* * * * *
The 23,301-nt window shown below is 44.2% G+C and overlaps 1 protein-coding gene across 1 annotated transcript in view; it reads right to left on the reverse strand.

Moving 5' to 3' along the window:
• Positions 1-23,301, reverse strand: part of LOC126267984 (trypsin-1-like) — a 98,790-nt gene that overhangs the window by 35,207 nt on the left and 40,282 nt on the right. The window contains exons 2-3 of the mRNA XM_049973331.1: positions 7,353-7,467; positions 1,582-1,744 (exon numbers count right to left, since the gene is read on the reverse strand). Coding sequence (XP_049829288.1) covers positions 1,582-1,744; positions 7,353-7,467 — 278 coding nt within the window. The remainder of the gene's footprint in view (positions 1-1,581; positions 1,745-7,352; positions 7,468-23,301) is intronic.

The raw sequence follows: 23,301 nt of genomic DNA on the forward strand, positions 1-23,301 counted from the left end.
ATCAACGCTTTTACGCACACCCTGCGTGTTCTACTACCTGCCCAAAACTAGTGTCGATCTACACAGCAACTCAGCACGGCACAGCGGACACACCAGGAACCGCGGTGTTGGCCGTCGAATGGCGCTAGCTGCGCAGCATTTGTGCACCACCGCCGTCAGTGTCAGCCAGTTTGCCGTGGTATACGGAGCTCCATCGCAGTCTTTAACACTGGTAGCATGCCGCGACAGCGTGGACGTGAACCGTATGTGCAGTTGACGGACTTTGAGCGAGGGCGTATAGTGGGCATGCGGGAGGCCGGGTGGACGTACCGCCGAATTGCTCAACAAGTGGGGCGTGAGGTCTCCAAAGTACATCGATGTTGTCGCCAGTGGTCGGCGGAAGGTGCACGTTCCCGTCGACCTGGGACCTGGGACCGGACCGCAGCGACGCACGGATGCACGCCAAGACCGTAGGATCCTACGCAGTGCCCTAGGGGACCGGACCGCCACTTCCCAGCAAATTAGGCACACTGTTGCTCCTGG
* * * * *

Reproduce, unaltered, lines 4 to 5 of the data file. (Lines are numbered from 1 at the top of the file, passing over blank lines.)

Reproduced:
The raw sequence follows: 23,301 nt of genomic DNA on the forward strand, positions 1-23,301 counted from the left end.
ATCAACGCTTTTACGCACACCCTGCGTGTTCTACTACCTGCCCAAAACTAGTGTCGATCTACACAGCAACTCAGCACGGCACAGCGGACACACCAGGAACCGCGGTGTTGGCCGTCGAATGGCGCTAGCTGCGCAGCATTTGTGCACCACCGCCGTCAGTGTCAGCCAGTTTGCCGTGGTATACGGAGCTCCATCGCAGTCTTTAACACTGGTAGCATGCCGCGACAGCGTGGACGTGAACCGTATGTGCAGTTGACGGACTTTGAGCGAGGGCGTATAGTGGGCATGCGGGAGGCCGGGTGGACGTACCGCCGAATTGCTCAACAAGTGGGGCGTGAGGTCTCCAAAGTACATCGATGTTGTCGCCAGTGGTCGGCGGAAGGTGCACGTTCCCGTCGACCTGGGACCTGGGACCGGACCGCAGCGACGCACGGATGCACGCCAAGACCGTAGGATCCTACGCAGTGCCCTAGGGGACCGGACCGCCACTTCCCAGCAAATTAGGCACACTGTTGCTCCTGG